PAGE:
Blogger: Rachael Murray, Projects Officer

At the RSPB, we are well known for our royal allegiance to birds.  And, whilst we think things with beaks are pretty marvellous, it’s less known that we also spend a great deal of time protecting, campaigning for, and creating space for all manner of other beastie.  

And though I know this theoretically, it’s been working on The Lodge wind turbine project that has really driven it home to me; in fact, lately, it’s been driving me a bit batty!

Before we can be confident that The Lodge is a suitable site for a turbine, we’ve had a great deal of survey work to do, and there’s more to come.

After surveying bird populations in the area for years, we are confident that a turbine at The Lodge won’t result in any negative impacts on our sensitive feathered species.  But birds are not the only winged creatures that call The Lodge their home.  We also have bats hiding away in the nearby woodlands by day and careering around the reserve on the hunt for tasty moths and other insects as night falls.   And before we can even think about further planning for a turbine, we need to make sure that they will happily co-exist with our proposed green energy generator.

We are now entering our third year of bat surveys, and things are suddenly getting more interesting, thanks to our new meteorological mast, constructed in Sandy Ridge this Tuesday.  As well as measuring wind speeds, this 70 m tall steel structure will, for the first time, allow us to monitor bat activity at the height of the proposed turbine blades.

This will help us understand if a turbine is likely to impact upon some of our resident species, including common pipistrelle (drawing below), soprano pipistrelle and noctule.

Drawing by Chris Shields (

And since the mast will be simultaneously measuring wind speeds and bat activity, it will allow us to do something a bit clever. By looking at both sets of data together, we will get an understanding of our furry friend’s behaviour at different times of year, in different wind speeds.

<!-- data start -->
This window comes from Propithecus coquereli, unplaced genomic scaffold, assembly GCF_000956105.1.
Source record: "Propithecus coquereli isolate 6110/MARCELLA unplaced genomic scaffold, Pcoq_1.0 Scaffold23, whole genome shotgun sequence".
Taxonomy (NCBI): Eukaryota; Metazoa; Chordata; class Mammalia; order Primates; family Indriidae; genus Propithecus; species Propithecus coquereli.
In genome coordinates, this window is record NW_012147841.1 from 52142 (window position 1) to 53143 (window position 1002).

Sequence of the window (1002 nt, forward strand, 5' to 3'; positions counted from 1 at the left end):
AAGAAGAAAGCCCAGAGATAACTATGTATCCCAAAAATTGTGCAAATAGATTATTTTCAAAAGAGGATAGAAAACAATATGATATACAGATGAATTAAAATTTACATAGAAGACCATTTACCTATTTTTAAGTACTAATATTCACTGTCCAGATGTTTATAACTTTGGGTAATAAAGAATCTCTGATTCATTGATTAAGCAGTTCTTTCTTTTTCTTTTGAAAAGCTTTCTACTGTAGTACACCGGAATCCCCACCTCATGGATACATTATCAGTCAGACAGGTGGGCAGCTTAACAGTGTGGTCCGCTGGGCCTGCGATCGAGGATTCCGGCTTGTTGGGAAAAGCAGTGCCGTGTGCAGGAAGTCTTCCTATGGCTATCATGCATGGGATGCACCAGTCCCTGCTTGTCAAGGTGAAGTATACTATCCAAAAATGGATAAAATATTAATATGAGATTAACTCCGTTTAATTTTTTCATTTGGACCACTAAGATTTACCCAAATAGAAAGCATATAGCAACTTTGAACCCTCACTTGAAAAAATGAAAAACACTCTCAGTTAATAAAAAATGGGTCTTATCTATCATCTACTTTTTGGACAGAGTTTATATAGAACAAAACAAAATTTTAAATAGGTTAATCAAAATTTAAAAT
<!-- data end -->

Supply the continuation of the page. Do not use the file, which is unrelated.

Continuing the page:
This means that even if we do see our batty visitors regularly calling by the turbine site in search of an insect snack, at a particular time of the night, year, or in a specific wind speed, we may be able to turn the turbine off whilst they are in harm’s way.  Existing research suggests that this can often be in lower wind speeds, which would mean that switching the turbine off in these conditions wouldn’t significantly impact the amount of electricity that our turbine generates. 

But, let’s not get ahead of ourselves....for now, we are just excited to be devoting attention to our resident bats, to ensure that we are as focused on their welfare as that of our feathered friends.

Building a turbine is not a decision we will take lightly.  However, if we find our chosen site to be suitable, it is a step that we will be taking with great pride, and optimism for a future with lower carbon emissions and choc full of wildlife species safe from the impacts of climate change.  And we hope you agree that there is nothing batty about that.

If you’d like to keep up-to-date with project progress, or want to know more about the project we’ll be keeping everyone posted on at